The Securities and Exchange Commission has formed a new investor advisory committee.
The 21-member committee, mandated in the Dodd-Frank reform law, will advise the commission on a variety of regulatory issues and priorities, the SEC said in a statement.
Dodd-Frank authorizes the committee to submit findings and recommendations to the agency.
The committee has a broad mandate to consider most, if not all, aspects of the SEC's work, said committee member Steven Wallman, founder and chief executive of Foliofn Inc., who also was a member of the SEC from 1994 to 1997.
His company serves both independent advisers through its custody unit, Folio Institutional, and individual investors with its online retail brokerage, Folio Investing.
Because the new committee was formed under a statute, “its recommendations may be taken with more gravitas and heft than they might otherwise be,” Mr. Wallman said.
Recommendations might include statutory changes, he added.
The SEC has yet to set a meeting schedule for the committee. The agency will also have to appoint a chair and a vice chair, and is expected to set up subcommittees as well.
Mr. Wallman said the group would have to deal with “significant divergences” between institutional and retail investors in terms of what issues are important.
He didn't know if the committee would wade into the debate over fiduciary duty for advisers.
One issue he highlighted was the growing use of target-date funds.
Where policymakers “help cajole or suggest that people default [into] them, that becomes a really important issue to ensure we get it right,” Mr. Wallman said.
High-frequency trading might be another issue, he said.
“And the whole concept of regulation is something people debate today,” Mr. Wallman added. “How much [regulation] should be left to the market, how much specifically regulated [by rule] or more generally at the conceptual level?” he said. “Looking at this list of [committee members], some will have very differing views on it.”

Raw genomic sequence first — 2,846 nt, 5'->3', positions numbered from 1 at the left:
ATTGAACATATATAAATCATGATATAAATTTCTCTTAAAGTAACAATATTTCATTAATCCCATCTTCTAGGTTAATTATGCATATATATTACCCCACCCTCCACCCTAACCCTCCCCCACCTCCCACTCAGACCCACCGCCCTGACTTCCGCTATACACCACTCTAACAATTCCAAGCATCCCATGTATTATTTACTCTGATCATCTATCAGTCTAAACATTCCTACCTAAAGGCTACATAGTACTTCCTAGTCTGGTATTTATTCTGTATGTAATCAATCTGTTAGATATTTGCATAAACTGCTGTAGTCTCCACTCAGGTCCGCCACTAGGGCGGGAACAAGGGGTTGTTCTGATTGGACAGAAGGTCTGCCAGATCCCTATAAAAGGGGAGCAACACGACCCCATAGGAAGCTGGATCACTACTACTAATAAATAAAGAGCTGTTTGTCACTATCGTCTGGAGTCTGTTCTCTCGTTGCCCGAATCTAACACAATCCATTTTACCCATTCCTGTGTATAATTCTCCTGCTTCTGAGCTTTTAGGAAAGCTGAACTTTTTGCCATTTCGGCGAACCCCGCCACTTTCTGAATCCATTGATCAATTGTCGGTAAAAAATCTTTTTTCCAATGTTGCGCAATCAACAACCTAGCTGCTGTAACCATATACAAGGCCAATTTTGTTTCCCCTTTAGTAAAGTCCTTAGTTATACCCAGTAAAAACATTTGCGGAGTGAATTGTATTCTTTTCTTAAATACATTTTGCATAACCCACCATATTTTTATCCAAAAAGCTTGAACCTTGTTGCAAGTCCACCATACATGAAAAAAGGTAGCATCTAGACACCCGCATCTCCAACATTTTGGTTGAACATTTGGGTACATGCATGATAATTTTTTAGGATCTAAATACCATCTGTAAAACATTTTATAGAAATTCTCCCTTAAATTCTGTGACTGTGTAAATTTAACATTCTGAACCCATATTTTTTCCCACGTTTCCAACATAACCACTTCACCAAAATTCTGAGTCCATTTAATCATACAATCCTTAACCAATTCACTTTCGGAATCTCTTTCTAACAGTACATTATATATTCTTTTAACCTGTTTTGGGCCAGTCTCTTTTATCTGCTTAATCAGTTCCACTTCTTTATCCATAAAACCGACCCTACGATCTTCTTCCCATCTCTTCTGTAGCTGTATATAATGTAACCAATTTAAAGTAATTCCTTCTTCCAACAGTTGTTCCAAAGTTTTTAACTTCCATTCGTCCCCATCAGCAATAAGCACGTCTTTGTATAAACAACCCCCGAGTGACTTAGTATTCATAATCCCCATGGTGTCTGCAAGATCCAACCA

The other committee members are: Darcy Bradbury, director of external affairs, D.E. Shaw & Co. LP; J. Robert Brown, Jr., a law professor at the University of Denver; Joseph Dear, chief investment officer, the California Public Employees' Retirement System; Eugene Duffy, senior executive vice president, Paradigm Asset Management Co. LLC.
Roger Ganser, chairman of BetterInvesting; James Glassman, executive director, George W. Bush Institute; Craig Goettsch, director of investor education and consumer outreach, Iowa Insurance Division; Joseph Grundfest, professor of law and business, Stanford Law School; Mellody Hobson, president of Ariel Investments LLC; Stephen Holmes, chief operating officer, InterWest Partners.
Adam Kanzer, general counsel of Domini Social Investments; Roy Katzovicz, chief legal officer, Pershing Square Capital Management LP; Barbara Roper, director of investor protection, Consumer Federation of America; Kurt Schacht, managing director, the CFA Institute; Alan Schnitzer, chief legal officer, The Travelers Companies Inc.
Jean Setzfand, director of financial security for AARP; Anne Sheehan, director of corporate governance, the California State Teachers' Retirement System; Damon Silvers, associate general counsel for the AFL-CIO; Mark Tresnowski, general counsel, Madison Dearborn Partners LLC; and Ann Yerger, executive director, Council of Institutional Investors.
The new committee replaces an older investor advisory committee that was disbanded in the wake of the Dodd-Frank law.